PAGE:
HM REVENUE & CUSTOMS needs to take a tougher stance against tax avoidance arrangements used by multinational corporations and big business, chair of the Public Accounts Committee Margaret Hodge told lords.
Appearing before the House of Lords Economic Affairs Committee, Hodge (pictured) said her committee had “shone a spotlight” on the tax affairs of large companies, adding she was “not sure that HMRC is battling away behind closed doors to get the best deal on my behalf, the taxpayer.”
Hodge has attracted significant media attention over the past year for intense criticism of HMRC and the tax activities of businesses and wealthy individuals, often citing morality in cases where tax structures are legal.
In particular, she has heavily criticised Google, Amazon and Starbucks for their use of offshore jurisdictions to drive down their UK tax liabilities. In a Public Accounts Committee hearing in November last year, she branded their practices “immoral”, and in a more recent hearing described Google as “evil”, in reference to the company’s mantra “don’t be evil”.
“I talk about morality to raise the temperature of the debate, and I do that unashamedly”, she told the lords.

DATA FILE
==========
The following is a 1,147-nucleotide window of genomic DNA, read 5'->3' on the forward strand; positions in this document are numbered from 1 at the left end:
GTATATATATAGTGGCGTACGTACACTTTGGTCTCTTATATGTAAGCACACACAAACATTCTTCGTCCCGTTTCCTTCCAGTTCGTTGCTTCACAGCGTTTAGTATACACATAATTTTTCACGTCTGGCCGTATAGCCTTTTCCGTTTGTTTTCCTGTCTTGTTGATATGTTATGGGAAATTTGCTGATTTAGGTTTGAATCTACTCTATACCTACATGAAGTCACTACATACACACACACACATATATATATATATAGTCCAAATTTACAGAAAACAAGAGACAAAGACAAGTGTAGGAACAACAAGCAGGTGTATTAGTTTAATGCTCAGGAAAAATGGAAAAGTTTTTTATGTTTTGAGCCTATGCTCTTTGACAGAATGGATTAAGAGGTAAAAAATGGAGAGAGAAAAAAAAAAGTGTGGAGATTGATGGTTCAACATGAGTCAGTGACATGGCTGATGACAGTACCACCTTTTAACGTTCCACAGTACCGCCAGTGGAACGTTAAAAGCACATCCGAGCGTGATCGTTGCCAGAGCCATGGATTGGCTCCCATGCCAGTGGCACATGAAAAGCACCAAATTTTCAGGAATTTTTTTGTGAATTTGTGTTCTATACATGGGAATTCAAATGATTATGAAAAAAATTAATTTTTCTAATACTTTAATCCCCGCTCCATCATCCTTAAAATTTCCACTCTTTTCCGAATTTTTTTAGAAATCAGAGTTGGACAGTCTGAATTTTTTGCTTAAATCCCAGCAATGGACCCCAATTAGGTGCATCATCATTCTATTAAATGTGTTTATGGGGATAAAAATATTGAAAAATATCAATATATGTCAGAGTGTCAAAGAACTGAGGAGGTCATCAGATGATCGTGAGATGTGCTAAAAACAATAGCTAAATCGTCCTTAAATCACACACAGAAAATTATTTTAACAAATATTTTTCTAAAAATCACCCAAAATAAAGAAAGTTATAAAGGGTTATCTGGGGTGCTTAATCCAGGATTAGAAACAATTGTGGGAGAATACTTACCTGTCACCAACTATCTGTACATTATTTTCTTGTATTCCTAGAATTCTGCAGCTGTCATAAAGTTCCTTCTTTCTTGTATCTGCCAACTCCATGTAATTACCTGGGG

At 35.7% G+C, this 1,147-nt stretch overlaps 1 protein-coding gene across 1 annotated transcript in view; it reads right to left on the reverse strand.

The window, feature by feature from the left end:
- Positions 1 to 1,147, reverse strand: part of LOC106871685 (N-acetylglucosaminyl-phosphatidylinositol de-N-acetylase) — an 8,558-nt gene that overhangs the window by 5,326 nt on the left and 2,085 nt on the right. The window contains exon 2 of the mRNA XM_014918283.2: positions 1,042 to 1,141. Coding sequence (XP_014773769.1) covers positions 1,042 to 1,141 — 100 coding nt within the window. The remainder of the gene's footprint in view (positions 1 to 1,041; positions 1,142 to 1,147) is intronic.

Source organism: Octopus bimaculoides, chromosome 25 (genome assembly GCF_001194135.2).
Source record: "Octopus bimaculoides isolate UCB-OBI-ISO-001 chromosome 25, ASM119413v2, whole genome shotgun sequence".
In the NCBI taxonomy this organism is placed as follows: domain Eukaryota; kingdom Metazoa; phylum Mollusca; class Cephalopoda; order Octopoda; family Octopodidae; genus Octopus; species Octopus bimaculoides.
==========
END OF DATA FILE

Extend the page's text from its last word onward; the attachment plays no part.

She went on to say the tax system ought to be simpler, and international law should reflect today’s technology.
“I honestly don’t get it, and if I can’t get it, I’m sure most members of the public can’t either,” Hodge said.
Evidence was also taken from the tax partners of law firms Berwin Leighton Paisner, Slaughter & May and Macfarlanes, who argued HMRC should not be assertive for the sake of it. The department’s processes are thorough and effective, they added.
While Hodge opened her evidence with a declaration that she “did not agree with much” of the lawyers’ evidence, Slaughter & May’s Steve Edge insisted it was better for the tax authorities to “seek the right answer, rather than a simple, clumsy wrong answer”.
“Multinationals are aware of social responsibility,” he said. “Transparency for transparency’s sake does not inform.”
When asked if the relationship between big business and HMRC was “too cosy”, Edge said that HMRC must strike the right balance, and there was “less tax avoidance in the UK than in a long time”.
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